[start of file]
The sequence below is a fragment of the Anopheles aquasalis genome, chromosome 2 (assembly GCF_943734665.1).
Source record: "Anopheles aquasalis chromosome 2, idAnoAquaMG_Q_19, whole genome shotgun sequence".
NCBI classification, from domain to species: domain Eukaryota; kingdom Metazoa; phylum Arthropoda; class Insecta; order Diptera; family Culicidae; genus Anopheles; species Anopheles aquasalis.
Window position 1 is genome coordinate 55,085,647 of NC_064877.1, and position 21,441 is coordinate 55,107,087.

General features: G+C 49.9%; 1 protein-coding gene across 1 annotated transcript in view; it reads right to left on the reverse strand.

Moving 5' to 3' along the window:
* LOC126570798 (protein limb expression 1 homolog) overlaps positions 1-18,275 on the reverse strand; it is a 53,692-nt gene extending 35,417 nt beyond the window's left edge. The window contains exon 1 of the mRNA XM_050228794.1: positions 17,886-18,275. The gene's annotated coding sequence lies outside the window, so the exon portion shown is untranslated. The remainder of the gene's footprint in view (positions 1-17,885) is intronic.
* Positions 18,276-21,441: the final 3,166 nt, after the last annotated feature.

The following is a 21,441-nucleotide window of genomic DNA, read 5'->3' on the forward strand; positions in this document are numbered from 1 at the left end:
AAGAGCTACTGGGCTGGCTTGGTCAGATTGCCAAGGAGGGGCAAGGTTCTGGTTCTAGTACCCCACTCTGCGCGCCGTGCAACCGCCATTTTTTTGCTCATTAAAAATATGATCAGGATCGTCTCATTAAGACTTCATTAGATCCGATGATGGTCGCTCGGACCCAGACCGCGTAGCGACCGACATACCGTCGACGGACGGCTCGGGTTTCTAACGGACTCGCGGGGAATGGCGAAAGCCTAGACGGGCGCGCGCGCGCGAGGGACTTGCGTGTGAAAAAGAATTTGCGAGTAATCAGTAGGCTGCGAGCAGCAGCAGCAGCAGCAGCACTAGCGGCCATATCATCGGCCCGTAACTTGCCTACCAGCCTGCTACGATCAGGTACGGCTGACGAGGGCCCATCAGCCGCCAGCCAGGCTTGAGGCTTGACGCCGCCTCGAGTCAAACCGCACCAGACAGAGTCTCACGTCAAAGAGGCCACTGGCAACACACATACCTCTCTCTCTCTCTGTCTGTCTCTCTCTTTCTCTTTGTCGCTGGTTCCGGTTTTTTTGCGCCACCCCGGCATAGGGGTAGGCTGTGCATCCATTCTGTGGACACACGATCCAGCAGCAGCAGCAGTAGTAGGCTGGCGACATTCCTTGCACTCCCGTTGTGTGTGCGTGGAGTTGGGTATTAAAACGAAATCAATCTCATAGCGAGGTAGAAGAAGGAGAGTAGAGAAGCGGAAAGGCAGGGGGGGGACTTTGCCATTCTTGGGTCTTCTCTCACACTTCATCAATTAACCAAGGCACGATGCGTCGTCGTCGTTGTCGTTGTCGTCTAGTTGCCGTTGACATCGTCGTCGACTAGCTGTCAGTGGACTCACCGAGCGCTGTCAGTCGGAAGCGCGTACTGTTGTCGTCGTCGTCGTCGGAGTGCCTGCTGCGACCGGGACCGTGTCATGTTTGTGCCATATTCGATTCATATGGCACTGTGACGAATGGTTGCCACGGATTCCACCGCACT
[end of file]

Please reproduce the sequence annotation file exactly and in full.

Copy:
The sequence below is a fragment of the Anopheles aquasalis genome, chromosome 2 (assembly GCF_943734665.1).
Source record: "Anopheles aquasalis chromosome 2, idAnoAquaMG_Q_19, whole genome shotgun sequence".
NCBI classification, from domain to species: domain Eukaryota; kingdom Metazoa; phylum Arthropoda; class Insecta; order Diptera; family Culicidae; genus Anopheles; species Anopheles aquasalis.
Window position 1 is genome coordinate 55,085,647 of NC_064877.1, and position 21,441 is coordinate 55,107,087.

General features: G+C 49.9%; 1 protein-coding gene across 1 annotated transcript in view; it reads right to left on the reverse strand.

Moving 5' to 3' along the window:
* LOC126570798 (protein limb expression 1 homolog) overlaps positions 1-18,275 on the reverse strand; it is a 53,692-nt gene extending 35,417 nt beyond the window's left edge. The window contains exon 1 of the mRNA XM_050228794.1: positions 17,886-18,275. The gene's annotated coding sequence lies outside the window, so the exon portion shown is untranslated. The remainder of the gene's footprint in view (positions 1-17,885) is intronic.
* Positions 18,276-21,441: the final 3,166 nt, after the last annotated feature.

The following is a 21,441-nucleotide window of genomic DNA, read 5'->3' on the forward strand; positions in this document are numbered from 1 at the left end:
AAGAGCTACTGGGCTGGCTTGGTCAGATTGCCAAGGAGGGGCAAGGTTCTGGTTCTAGTACCCCACTCTGCGCGCCGTGCAACCGCCATTTTTTTGCTCATTAAAAATATGATCAGGATCGTCTCATTAAGACTTCATTAGATCCGATGATGGTCGCTCGGACCCAGACCGCGTAGCGACCGACATACCGTCGACGGACGGCTCGGGTTTCTAACGGACTCGCGGGGAATGGCGAAAGCCTAGACGGGCGCGCGCGCGCGAGGGACTTGCGTGTGAAAAAGAATTTGCGAGTAATCAGTAGGCTGCGAGCAGCAGCAGCAGCAGCAGCACTAGCGGCCATATCATCGGCCCGTAACTTGCCTACCAGCCTGCTACGATCAGGTACGGCTGACGAGGGCCCATCAGCCGCCAGCCAGGCTTGAGGCTTGACGCCGCCTCGAGTCAAACCGCACCAGACAGAGTCTCACGTCAAAGAGGCCACTGGCAACACACATACCTCTCTCTCTCTCTGTCTGTCTCTCTCTTTCTCTTTGTCGCTGGTTCCGGTTTTTTTGCGCCACCCCGGCATAGGGGTAGGCTGTGCATCCATTCTGTGGACACACGATCCAGCAGCAGCAGCAGTAGTAGGCTGGCGACATTCCTTGCACTCCCGTTGTGTGTGCGTGGAGTTGGGTATTAAAACGAAATCAATCTCATAGCGAGGTAGAAGAAGGAGAGTAGAGAAGCGGAAAGGCAGGGGGGGGACTTTGCCATTCTTGGGTCTTCTCTCACACTTCATCAATTAACCAAGGCACGATGCGTCGTCGTCGTTGTCGTTGTCGTCTAGTTGCCGTTGACATCGTCGTCGACTAGCTGTCAGTGGACTCACCGAGCGCTGTCAGTCGGAAGCGCGTACTGTTGTCGTCGTCGTCGTCGGAGTGCCTGCTGCGACCGGGACCGTGTCATGTTTGTGCCATATTCGATTCATATGGCACTGTGACGAATGGTTGCCACGGATTCCACCGCACT